Park Hill Treasures Market: November 27th
6035 E Colfax Avenue, Denver
Get here early! The first 50 customers get a VIP Bag of Goodies.
Learn more here: www.denvermakersmarket.com
Telluride Arts Holiday Bazaar: December 3rd - 5th
Multiple locations on the corner of Pacific and Fir Streets, Telluride
Enjoy the small town of Telluride's wonderful art scene at this local festival.
Learn more here: www.telluridearts.org/holiday-bazaar
Downtown Lakewood Holiday Bazaar: December 3rd-5th, 10-12th, 17-19th
Enjoy festivities inside and outside at this huge market space in downtown Lakewood.
Learn more here: www.denverbazaar.com
Santa's Outdoor Market: December 4th
9126 Bowles Avenue, Littleton
Over 60 vendors and food trucks gather outside for an afternoon of family fun.
Learn more here: www.denvermakersmarket.com
Holiday Artisan Market: December 4th
Centennial Center Park
Celebrate Centennial's 20th anniversary at their local, artisan Christmas craft show.
Learn more here: www.centennialco.gov
Boulder County Winter Farmers Market: December 4th & 5th
Boulder County Fairgrounds
Over 100 local Colorado vendors will be selling fresh produce, specialty meats, jewelry, skincare, home goods, and so much more.
Learn more here: www.bcfm.org
Georgetown Christmas Market: December 4th & 5th and 11th & 12th
Take a horse-drawn carriage through the streets of Georgetown while eating roasted chestnuts and sipping hot chocolate during their 60th annual Christmas Market.
Learn more here: www.visitclearcreek.com
Belleview Station Holiday Bazaar: December 4th & 5th, 11 & 12, and 18 & 19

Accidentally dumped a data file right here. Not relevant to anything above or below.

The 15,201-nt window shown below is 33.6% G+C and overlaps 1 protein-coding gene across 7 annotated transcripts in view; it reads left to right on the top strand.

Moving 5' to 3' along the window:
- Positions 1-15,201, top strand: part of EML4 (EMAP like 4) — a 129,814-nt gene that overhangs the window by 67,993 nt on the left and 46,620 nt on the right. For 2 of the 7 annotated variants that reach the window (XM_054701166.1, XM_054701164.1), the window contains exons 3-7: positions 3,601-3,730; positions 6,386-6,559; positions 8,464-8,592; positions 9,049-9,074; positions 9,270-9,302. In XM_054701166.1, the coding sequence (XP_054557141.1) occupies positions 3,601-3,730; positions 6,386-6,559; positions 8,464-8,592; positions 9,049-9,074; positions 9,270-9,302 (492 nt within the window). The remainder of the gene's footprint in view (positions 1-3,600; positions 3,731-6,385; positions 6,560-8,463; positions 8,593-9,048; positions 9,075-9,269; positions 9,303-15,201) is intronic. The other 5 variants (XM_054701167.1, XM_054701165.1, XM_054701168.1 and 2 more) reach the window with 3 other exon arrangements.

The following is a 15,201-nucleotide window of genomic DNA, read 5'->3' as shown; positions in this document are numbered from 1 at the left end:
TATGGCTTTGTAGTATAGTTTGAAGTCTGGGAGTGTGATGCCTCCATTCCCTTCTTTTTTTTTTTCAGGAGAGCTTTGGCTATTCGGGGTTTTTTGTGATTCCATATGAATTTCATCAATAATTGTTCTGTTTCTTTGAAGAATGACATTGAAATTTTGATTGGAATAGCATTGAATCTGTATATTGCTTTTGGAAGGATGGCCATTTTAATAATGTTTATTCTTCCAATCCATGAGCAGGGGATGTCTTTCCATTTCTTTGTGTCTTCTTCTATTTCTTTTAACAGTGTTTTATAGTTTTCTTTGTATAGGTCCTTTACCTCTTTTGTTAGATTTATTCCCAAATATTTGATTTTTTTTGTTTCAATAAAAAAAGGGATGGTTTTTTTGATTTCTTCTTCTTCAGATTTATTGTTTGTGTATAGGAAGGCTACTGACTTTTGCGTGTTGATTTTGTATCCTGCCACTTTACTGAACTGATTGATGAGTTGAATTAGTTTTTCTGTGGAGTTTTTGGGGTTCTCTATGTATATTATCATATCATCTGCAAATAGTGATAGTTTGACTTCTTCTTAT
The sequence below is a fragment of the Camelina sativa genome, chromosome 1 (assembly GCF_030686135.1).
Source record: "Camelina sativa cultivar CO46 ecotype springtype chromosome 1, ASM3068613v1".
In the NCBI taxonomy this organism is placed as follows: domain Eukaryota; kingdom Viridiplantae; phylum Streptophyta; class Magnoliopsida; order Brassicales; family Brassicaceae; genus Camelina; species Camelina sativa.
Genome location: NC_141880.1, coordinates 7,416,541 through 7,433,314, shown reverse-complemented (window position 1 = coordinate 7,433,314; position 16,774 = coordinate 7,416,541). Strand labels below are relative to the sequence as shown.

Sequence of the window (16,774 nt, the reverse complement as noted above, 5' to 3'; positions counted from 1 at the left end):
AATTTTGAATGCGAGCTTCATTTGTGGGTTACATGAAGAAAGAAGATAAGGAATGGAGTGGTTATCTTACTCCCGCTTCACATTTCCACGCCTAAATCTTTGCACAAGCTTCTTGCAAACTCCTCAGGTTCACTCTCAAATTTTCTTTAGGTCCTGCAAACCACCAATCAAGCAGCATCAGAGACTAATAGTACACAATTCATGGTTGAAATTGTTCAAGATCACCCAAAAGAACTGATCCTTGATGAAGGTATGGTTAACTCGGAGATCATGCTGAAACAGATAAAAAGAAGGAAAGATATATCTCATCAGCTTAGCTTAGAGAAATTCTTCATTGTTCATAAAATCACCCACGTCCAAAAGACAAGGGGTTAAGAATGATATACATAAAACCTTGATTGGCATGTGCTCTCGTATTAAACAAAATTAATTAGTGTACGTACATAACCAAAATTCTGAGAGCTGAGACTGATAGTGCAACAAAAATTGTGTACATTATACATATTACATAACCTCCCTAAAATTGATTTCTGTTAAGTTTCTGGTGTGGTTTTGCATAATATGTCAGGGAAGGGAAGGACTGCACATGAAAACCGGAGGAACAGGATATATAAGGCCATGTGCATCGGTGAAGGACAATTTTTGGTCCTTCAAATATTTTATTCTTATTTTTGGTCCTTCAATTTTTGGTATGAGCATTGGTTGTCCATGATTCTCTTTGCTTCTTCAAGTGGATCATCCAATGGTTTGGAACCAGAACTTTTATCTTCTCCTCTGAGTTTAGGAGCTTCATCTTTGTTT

Belleview Station, Denver Tech Center
Enjoy free admission to this outdoor festival complete with a pop-up bar!
Learn more here: www.denverbazaar.com
Fort Collins Holiday Gift Festival: December 5th
Northside Aztlan Center, Fort Collins
The Holiday Gift Festival touts itself as, "The biggest and best annual holiday craft fair in Northern Colorado". Shop over 50 vendors while listening to live music starting at noon!
Learn more here: www.coloradoevents.org
Holiday Crafts Fair: December 11th
Cripple Creek Parks and Recreation
Shop Cripple Creek's only Christmas Market featuring local artists and craftsmen from all over the Colorado Springs area.
Learn more here: www.ccparksandrecreation.com
Durango Holiday Market: December 11th
La Plata Fairgrounds, Durango
Shop for holiday gifts along with winter vegetables, meats, and other produce from local farmers.
Learn more here: www.durangofarmersmarket.com
Holiday Outdoor Market: December 11th
The Shed, Midtown, Denver
Food Trucks, Shopping & Fun for the Family!
Learn more here: www.denvermakersmarket.com
Last Chance Gift Fest: December 18th & 19th
Boulder County Fairgrounds
If you are still shopping on the last week before Christmas, look no further for gifts than the last (and largest) holiday market in Colorado's front range.
Learn more here: www.coloradoevents.org
This is by no means a complete list of Holiday Markets in Colorado. Comment below and let us know which ones we should add to the list!
Ullr Fest - December 9th - 12th - Breckenridge
Grab your viking hat and join the unofficial longest shot-ski by The Breckenridge Distiller while waiting for more snow at the bonfire on Main Street.
Checkout the schedule of events here!
X-Games - January 21st - 23rd - Aspen
Experience the winter X-Games up close and see the world's best skiers and snowboarders compete at Aspen's Buttermilk Mountain.
Checkout the schedule of events here!
Fall is a very distinct season in Colorado. The weather starts to get cooler, the leaves all change from green to yellow to orange to red, and the orchards and gardens fill with gourds and apples. You can really feel the difference when Autumn starts here.
During the Fall of 2021, John and I had to squeeze all of our Fall pumpkin picking activities into one weekend in October due to our travel schedules.
Stop #1 - Rocky Mountain Pumpkin Ranch
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Just next door to The Rocky Mountain Pumpkin Ranch is YaYa’s Orchard. We came here primarily for the apple cider doughnuts, and they were better than we imagined. Each couple bought their own half-dozen bag.